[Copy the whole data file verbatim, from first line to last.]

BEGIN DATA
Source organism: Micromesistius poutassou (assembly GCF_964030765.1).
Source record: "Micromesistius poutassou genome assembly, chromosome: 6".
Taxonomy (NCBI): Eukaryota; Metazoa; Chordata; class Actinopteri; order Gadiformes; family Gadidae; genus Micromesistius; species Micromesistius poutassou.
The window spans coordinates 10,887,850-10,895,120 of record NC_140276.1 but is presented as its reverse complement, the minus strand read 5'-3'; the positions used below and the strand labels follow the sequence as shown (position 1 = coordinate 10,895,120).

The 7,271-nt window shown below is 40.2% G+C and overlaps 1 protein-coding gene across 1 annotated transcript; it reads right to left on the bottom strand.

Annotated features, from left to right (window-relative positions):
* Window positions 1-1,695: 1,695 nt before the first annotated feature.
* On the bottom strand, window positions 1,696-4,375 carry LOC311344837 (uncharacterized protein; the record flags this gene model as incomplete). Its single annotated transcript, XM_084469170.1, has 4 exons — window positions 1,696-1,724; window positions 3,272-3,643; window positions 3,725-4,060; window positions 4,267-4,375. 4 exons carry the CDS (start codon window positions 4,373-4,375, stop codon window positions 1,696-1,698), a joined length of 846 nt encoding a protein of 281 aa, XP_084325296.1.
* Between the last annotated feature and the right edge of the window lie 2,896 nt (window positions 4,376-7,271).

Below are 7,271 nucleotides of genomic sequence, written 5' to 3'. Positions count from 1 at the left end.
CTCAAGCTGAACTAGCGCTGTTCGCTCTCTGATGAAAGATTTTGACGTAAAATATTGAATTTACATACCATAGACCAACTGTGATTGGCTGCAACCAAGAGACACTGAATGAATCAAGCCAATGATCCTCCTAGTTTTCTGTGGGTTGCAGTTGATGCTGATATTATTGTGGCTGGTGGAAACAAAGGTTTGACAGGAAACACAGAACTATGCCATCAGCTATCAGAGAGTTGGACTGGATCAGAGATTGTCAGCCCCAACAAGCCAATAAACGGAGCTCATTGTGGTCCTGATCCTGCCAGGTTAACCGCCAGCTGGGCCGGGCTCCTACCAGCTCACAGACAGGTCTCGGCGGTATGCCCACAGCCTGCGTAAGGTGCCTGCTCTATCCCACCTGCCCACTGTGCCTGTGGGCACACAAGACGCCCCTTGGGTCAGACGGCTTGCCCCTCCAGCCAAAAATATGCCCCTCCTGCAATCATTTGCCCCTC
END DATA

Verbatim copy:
Source organism: Micromesistius poutassou (assembly GCF_964030765.1).
Source record: "Micromesistius poutassou genome assembly, chromosome: 6".
Taxonomy (NCBI): Eukaryota; Metazoa; Chordata; class Actinopteri; order Gadiformes; family Gadidae; genus Micromesistius; species Micromesistius poutassou.
The window spans coordinates 10,887,850-10,895,120 of record NC_140276.1 but is presented as its reverse complement, the minus strand read 5'-3'; the positions used below and the strand labels follow the sequence as shown (position 1 = coordinate 10,895,120).

The 7,271-nt window shown below is 40.2% G+C and overlaps 1 protein-coding gene across 1 annotated transcript; it reads right to left on the bottom strand.

Annotated features, from left to right (window-relative positions):
* Window positions 1-1,695: 1,695 nt before the first annotated feature.
* On the bottom strand, window positions 1,696-4,375 carry LOC311344837 (uncharacterized protein; the record flags this gene model as incomplete). Its single annotated transcript, XM_084469170.1, has 4 exons — window positions 1,696-1,724; window positions 3,272-3,643; window positions 3,725-4,060; window positions 4,267-4,375. 4 exons carry the CDS (start codon window positions 4,373-4,375, stop codon window positions 1,696-1,698), a joined length of 846 nt encoding a protein of 281 aa, XP_084325296.1.
* Between the last annotated feature and the right edge of the window lie 2,896 nt (window positions 4,376-7,271).

Below are 7,271 nucleotides of genomic sequence, written 5' to 3'. Positions count from 1 at the left end.
CTCAAGCTGAACTAGCGCTGTTCGCTCTCTGATGAAAGATTTTGACGTAAAATATTGAATTTACATACCATAGACCAACTGTGATTGGCTGCAACCAAGAGACACTGAATGAATCAAGCCAATGATCCTCCTAGTTTTCTGTGGGTTGCAGTTGATGCTGATATTATTGTGGCTGGTGGAAACAAAGGTTTGACAGGAAACACAGAACTATGCCATCAGCTATCAGAGAGTTGGACTGGATCAGAGATTGTCAGCCCCAACAAGCCAATAAACGGAGCTCATTGTGGTCCTGATCCTGCCAGGTTAACCGCCAGCTGGGCCGGGCTCCTACCAGCTCACAGACAGGTCTCGGCGGTATGCCCACAGCCTGCGTAAGGTGCCTGCTCTATCCCACCTGCCCACTGTGCCTGTGGGCACACAAGACGCCCCTTGGGTCAGACGGCTTGCCCCTCCAGCCAAAAATATGCCCCTCCTGCAATCATTTGCCCCTC